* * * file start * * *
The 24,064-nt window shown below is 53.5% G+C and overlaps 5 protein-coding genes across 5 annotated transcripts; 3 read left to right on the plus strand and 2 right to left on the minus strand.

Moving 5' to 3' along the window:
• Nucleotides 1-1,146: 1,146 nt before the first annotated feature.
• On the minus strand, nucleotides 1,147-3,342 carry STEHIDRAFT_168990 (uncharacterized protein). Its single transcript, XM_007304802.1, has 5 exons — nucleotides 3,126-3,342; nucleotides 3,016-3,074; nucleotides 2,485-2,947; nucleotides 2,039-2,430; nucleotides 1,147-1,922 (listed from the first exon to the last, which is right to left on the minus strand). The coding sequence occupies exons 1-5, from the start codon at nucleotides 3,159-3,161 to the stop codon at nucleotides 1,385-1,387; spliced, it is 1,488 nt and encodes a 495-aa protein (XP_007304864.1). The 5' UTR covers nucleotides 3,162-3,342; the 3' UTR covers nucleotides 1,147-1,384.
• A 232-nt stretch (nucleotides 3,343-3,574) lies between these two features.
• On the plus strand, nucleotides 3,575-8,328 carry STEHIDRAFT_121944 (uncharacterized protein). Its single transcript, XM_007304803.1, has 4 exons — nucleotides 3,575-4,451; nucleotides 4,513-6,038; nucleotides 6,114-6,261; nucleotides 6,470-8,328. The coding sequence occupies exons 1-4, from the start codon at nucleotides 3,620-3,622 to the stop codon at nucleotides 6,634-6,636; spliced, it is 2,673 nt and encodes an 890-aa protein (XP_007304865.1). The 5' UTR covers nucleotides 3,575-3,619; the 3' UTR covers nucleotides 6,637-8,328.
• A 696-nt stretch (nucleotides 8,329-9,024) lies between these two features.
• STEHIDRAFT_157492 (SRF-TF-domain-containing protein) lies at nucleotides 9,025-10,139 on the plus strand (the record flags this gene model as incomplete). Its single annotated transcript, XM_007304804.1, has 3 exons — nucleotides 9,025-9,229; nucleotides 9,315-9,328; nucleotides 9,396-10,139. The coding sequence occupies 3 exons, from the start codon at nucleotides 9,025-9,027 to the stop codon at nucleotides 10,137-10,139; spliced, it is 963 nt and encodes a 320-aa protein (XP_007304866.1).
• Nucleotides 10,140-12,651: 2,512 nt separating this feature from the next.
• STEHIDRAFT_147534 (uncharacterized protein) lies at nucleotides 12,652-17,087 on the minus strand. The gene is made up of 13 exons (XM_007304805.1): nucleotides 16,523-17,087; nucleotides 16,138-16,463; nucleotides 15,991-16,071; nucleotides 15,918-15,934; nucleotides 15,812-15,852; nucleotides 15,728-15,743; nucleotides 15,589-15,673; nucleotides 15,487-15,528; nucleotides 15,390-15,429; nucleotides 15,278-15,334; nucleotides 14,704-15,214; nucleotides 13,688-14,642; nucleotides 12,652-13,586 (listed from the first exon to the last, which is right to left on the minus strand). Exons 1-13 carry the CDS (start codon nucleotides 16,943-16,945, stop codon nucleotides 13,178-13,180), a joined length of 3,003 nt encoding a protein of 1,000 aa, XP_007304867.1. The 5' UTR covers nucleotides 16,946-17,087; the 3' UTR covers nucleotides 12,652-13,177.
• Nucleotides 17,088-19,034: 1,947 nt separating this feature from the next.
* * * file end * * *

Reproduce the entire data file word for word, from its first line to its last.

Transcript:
The 24,064-nt window shown below is 53.5% G+C and overlaps 5 protein-coding genes across 5 annotated transcripts; 3 read left to right on the plus strand and 2 right to left on the minus strand.

Moving 5' to 3' along the window:
• Nucleotides 1-1,146: 1,146 nt before the first annotated feature.
• On the minus strand, nucleotides 1,147-3,342 carry STEHIDRAFT_168990 (uncharacterized protein). Its single transcript, XM_007304802.1, has 5 exons — nucleotides 3,126-3,342; nucleotides 3,016-3,074; nucleotides 2,485-2,947; nucleotides 2,039-2,430; nucleotides 1,147-1,922 (listed from the first exon to the last, which is right to left on the minus strand). The coding sequence occupies exons 1-5, from the start codon at nucleotides 3,159-3,161 to the stop codon at nucleotides 1,385-1,387; spliced, it is 1,488 nt and encodes a 495-aa protein (XP_007304864.1). The 5' UTR covers nucleotides 3,162-3,342; the 3' UTR covers nucleotides 1,147-1,384.
• A 232-nt stretch (nucleotides 3,343-3,574) lies between these two features.
• On the plus strand, nucleotides 3,575-8,328 carry STEHIDRAFT_121944 (uncharacterized protein). Its single transcript, XM_007304803.1, has 4 exons — nucleotides 3,575-4,451; nucleotides 4,513-6,038; nucleotides 6,114-6,261; nucleotides 6,470-8,328. The coding sequence occupies exons 1-4, from the start codon at nucleotides 3,620-3,622 to the stop codon at nucleotides 6,634-6,636; spliced, it is 2,673 nt and encodes an 890-aa protein (XP_007304865.1). The 5' UTR covers nucleotides 3,575-3,619; the 3' UTR covers nucleotides 6,637-8,328.
• A 696-nt stretch (nucleotides 8,329-9,024) lies between these two features.
• STEHIDRAFT_157492 (SRF-TF-domain-containing protein) lies at nucleotides 9,025-10,139 on the plus strand (the record flags this gene model as incomplete). Its single annotated transcript, XM_007304804.1, has 3 exons — nucleotides 9,025-9,229; nucleotides 9,315-9,328; nucleotides 9,396-10,139. The coding sequence occupies 3 exons, from the start codon at nucleotides 9,025-9,027 to the stop codon at nucleotides 10,137-10,139; spliced, it is 963 nt and encodes a 320-aa protein (XP_007304866.1).
• Nucleotides 10,140-12,651: 2,512 nt separating this feature from the next.
• STEHIDRAFT_147534 (uncharacterized protein) lies at nucleotides 12,652-17,087 on the minus strand. The gene is made up of 13 exons (XM_007304805.1): nucleotides 16,523-17,087; nucleotides 16,138-16,463; nucleotides 15,991-16,071; nucleotides 15,918-15,934; nucleotides 15,812-15,852; nucleotides 15,728-15,743; nucleotides 15,589-15,673; nucleotides 15,487-15,528; nucleotides 15,390-15,429; nucleotides 15,278-15,334; nucleotides 14,704-15,214; nucleotides 13,688-14,642; nucleotides 12,652-13,586 (listed from the first exon to the last, which is right to left on the minus strand). Exons 1-13 carry the CDS (start codon nucleotides 16,943-16,945, stop codon nucleotides 13,178-13,180), a joined length of 3,003 nt encoding a protein of 1,000 aa, XP_007304867.1. The 5' UTR covers nucleotides 16,946-17,087; the 3' UTR covers nucleotides 12,652-13,177.
• Nucleotides 17,088-19,034: 1,947 nt separating this feature from the next.